I heard this saying attributed to Maya Angelou and Oprah talked about it in one of her Lifeclasses.
This is a hard one to swallow and that’s because inside us, we’ve got the devil and angel wrestling. We’re always fighting something. Fighting against our natural inclinations, against what we know we shouldn’t do, what we know we really want to say. It’s a tough battle, isn’t it?
This is a fight between reality and perception. Is what we see the reality or our perception of it? The other day, I read that perception is reality and that makes a lot of sense to me now.
This lesson unfolded for me over the years. It came to me over time that people do forewarn you about who they are and what they are about. But you have to catch it. If you are so caught up in your own ideas, and whatever situation you are in at that point, you can easily miss it. In fact, you could easily misread it or even deny it.
I caught on to the lesson through pain, as you might guess. They told me the kind of person they were, and one day, I listened. I really heard them and accepted it at face value. I didn’t try to look behind the statement or try to qualify it. And when the time came to showcase and bring to life what they had told me, I could see it as bright as day.
And once I saw the light, I began to look out for this, in other conversations and in other people. You can’t do it for everyone, and you probably don’t want to – it’s time consuming and a drain. But you probably want to consider this for the people who matter to you, since you spend so much time with them. You’d also want to consider this when meeting new people who you feel will be important to you.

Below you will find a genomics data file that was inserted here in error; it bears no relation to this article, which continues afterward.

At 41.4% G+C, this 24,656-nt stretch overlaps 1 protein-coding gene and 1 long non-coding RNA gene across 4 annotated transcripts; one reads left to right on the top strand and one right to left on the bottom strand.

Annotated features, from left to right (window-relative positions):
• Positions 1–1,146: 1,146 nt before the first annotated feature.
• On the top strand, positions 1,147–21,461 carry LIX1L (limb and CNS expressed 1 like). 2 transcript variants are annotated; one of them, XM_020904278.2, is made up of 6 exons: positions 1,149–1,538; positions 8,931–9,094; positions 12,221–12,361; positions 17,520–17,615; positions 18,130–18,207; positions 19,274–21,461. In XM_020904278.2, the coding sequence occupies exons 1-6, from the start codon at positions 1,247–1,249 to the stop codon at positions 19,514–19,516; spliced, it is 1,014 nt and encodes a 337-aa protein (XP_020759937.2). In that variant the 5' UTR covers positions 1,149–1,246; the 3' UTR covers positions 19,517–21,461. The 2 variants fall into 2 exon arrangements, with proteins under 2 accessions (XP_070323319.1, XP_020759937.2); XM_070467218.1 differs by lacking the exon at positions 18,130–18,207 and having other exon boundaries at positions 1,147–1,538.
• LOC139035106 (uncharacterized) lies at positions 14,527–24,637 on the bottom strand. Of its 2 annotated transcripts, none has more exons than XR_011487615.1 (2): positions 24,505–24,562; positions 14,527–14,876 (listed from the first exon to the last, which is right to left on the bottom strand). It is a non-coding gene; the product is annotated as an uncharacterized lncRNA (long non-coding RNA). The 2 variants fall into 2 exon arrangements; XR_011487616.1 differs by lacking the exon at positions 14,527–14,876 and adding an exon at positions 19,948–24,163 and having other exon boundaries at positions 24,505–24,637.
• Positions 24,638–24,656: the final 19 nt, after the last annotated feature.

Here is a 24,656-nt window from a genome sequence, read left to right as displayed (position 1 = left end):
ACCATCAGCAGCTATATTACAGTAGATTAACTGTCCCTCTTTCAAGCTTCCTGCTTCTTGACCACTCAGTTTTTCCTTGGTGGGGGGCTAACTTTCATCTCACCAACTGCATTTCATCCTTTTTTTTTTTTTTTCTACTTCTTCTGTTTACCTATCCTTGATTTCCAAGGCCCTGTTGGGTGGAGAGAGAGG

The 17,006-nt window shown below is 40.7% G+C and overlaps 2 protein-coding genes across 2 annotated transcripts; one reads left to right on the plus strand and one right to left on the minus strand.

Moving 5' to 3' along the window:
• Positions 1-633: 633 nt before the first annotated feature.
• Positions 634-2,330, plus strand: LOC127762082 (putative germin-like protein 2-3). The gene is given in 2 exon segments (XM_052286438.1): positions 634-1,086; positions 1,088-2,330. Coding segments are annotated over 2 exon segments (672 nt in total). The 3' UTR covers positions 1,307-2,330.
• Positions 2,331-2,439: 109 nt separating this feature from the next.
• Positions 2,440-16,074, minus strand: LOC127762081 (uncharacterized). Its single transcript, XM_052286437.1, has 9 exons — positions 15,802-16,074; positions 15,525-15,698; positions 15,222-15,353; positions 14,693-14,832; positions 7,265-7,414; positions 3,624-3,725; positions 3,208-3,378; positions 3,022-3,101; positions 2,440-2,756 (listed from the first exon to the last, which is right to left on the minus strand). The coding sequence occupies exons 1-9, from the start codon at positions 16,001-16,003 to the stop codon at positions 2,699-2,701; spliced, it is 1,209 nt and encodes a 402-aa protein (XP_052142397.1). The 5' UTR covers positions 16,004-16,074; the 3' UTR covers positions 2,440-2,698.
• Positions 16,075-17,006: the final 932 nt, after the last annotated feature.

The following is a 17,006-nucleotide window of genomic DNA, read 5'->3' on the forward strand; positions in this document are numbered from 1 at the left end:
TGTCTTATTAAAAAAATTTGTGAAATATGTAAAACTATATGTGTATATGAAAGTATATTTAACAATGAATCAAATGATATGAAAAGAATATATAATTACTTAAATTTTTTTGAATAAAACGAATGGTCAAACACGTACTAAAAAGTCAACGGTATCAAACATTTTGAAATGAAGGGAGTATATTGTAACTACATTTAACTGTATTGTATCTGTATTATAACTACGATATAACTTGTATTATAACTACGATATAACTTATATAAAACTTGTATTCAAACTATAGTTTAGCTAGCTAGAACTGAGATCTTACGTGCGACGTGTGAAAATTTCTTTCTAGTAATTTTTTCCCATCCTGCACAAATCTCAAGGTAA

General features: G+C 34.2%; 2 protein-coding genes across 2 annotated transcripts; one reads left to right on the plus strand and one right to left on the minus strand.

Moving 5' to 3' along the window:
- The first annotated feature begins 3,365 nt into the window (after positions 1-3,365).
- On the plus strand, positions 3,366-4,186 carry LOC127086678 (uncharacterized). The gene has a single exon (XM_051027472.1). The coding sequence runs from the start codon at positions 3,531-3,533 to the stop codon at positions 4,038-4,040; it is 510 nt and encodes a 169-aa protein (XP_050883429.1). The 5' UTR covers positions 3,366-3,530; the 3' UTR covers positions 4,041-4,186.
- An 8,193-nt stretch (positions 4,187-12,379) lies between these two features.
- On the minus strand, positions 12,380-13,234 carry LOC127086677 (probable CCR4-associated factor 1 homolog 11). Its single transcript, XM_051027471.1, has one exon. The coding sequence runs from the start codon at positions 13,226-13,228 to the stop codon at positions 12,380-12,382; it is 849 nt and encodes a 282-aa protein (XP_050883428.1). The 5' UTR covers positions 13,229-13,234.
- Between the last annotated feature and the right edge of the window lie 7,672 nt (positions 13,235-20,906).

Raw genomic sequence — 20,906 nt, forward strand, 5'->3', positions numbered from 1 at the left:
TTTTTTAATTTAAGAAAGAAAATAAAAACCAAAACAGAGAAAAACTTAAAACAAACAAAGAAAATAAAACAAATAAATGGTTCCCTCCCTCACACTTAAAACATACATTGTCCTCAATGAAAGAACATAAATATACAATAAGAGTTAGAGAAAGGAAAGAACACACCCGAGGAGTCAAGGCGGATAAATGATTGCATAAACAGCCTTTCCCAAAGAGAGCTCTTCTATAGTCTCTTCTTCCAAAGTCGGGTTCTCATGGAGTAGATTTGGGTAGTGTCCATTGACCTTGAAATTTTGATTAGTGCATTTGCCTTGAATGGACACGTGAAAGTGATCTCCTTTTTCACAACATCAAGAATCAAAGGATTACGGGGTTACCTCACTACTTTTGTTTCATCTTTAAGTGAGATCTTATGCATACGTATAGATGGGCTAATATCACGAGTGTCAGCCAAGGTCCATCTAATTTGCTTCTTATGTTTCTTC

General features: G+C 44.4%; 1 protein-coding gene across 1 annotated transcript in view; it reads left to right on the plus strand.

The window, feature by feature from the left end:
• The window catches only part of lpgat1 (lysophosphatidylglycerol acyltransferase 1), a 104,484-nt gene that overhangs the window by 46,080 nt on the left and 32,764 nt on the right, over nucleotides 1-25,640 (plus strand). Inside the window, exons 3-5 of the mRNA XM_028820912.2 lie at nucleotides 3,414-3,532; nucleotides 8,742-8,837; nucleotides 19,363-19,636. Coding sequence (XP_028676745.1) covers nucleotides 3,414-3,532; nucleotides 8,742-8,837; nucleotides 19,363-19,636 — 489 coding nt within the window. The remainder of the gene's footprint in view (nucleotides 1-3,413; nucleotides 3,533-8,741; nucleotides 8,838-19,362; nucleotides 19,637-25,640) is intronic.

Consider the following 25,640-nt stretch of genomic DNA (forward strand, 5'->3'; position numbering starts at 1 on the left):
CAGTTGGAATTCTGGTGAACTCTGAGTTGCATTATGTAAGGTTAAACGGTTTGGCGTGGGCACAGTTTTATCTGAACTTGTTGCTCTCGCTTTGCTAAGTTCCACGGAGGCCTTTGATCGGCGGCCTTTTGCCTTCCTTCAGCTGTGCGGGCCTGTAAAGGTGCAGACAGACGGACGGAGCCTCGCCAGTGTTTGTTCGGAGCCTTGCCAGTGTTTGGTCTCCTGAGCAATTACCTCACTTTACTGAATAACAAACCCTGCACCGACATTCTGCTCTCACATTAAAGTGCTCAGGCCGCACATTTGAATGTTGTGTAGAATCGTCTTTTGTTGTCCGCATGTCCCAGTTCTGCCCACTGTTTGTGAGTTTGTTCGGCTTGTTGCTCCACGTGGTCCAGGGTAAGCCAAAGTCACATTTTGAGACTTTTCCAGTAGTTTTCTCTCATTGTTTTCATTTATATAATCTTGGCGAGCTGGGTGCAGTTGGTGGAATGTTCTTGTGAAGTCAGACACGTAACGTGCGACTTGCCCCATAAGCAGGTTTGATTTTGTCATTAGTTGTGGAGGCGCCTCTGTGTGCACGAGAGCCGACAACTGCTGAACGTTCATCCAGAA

So how do you believe them?
You just take the statement at face value and you file it away in memory.
You don’t try to second guess or dissect it – just hold the statement in a neutral position.
One day, you’ll be given the opportunity to cross reference the statement when a situation crops up and you can make sense of it then.
Should you be lucky enough to encounter repeat occurrences, it serves to validate the statement’s existence and further strengthens its veracity.
The beauty of this: you don’t need to wait for some wonderful, hidden nugget of information. Everyday occurrences, conversations and situations can bring forth the best and worst in people. It takes a lot to craft a persona and eventually, one tires and the real person is out on display. So, these situations can crop up anytime, thus presenting you with valuable information you can use to make a far more accurate assessment than purely relying on what’s being asserted.
So then the question I have for you is : When people show you who they are, do you believe them?